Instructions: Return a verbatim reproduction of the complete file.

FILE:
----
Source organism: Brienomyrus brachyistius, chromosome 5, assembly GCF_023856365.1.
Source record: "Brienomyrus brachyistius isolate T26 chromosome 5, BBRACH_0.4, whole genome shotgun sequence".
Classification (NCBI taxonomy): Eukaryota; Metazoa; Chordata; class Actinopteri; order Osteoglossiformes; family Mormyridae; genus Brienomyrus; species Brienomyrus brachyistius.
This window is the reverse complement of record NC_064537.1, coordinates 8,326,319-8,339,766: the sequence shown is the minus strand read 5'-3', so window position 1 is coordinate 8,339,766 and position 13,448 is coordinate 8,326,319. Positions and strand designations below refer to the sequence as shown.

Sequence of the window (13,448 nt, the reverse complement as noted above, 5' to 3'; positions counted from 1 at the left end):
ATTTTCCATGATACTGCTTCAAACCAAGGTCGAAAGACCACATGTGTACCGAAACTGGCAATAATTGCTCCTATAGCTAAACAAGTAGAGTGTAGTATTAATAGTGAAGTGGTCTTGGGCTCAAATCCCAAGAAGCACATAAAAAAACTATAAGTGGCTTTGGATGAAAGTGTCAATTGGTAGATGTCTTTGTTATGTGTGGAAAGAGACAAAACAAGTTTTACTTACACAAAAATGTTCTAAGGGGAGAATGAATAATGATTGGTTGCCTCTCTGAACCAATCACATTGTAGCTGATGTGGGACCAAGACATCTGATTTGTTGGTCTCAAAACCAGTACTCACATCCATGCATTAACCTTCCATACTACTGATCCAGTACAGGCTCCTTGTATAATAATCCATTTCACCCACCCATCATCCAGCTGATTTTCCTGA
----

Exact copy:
Source organism: Brienomyrus brachyistius, chromosome 5, assembly GCF_023856365.1.
Source record: "Brienomyrus brachyistius isolate T26 chromosome 5, BBRACH_0.4, whole genome shotgun sequence".
Classification (NCBI taxonomy): Eukaryota; Metazoa; Chordata; class Actinopteri; order Osteoglossiformes; family Mormyridae; genus Brienomyrus; species Brienomyrus brachyistius.
This window is the reverse complement of record NC_064537.1, coordinates 8,326,319-8,339,766: the sequence shown is the minus strand read 5'-3', so window position 1 is coordinate 8,339,766 and position 13,448 is coordinate 8,326,319. Positions and strand designations below refer to the sequence as shown.

Sequence of the window (13,448 nt, the reverse complement as noted above, 5' to 3'; positions counted from 1 at the left end):
ATTTTCCATGATACTGCTTCAAACCAAGGTCGAAAGACCACATGTGTACCGAAACTGGCAATAATTGCTCCTATAGCTAAACAAGTAGAGTGTAGTATTAATAGTGAAGTGGTCTTGGGCTCAAATCCCAAGAAGCACATAAAAAAACTATAAGTGGCTTTGGATGAAAGTGTCAATTGGTAGATGTCTTTGTTATGTGTGGAAAGAGACAAAACAAGTTTTACTTACACAAAAATGTTCTAAGGGGAGAATGAATAATGATTGGTTGCCTCTCTGAACCAATCACATTGTAGCTGATGTGGGACCAAGACATCTGATTTGTTGGTCTCAAAACCAGTACTCACATCCATGCATTAACCTTCCATACTACTGATCCAGTACAGGCTCCTTGTATAATAATCCATTTCACCCACCCATCATCCAGCTGATTTTCCTGA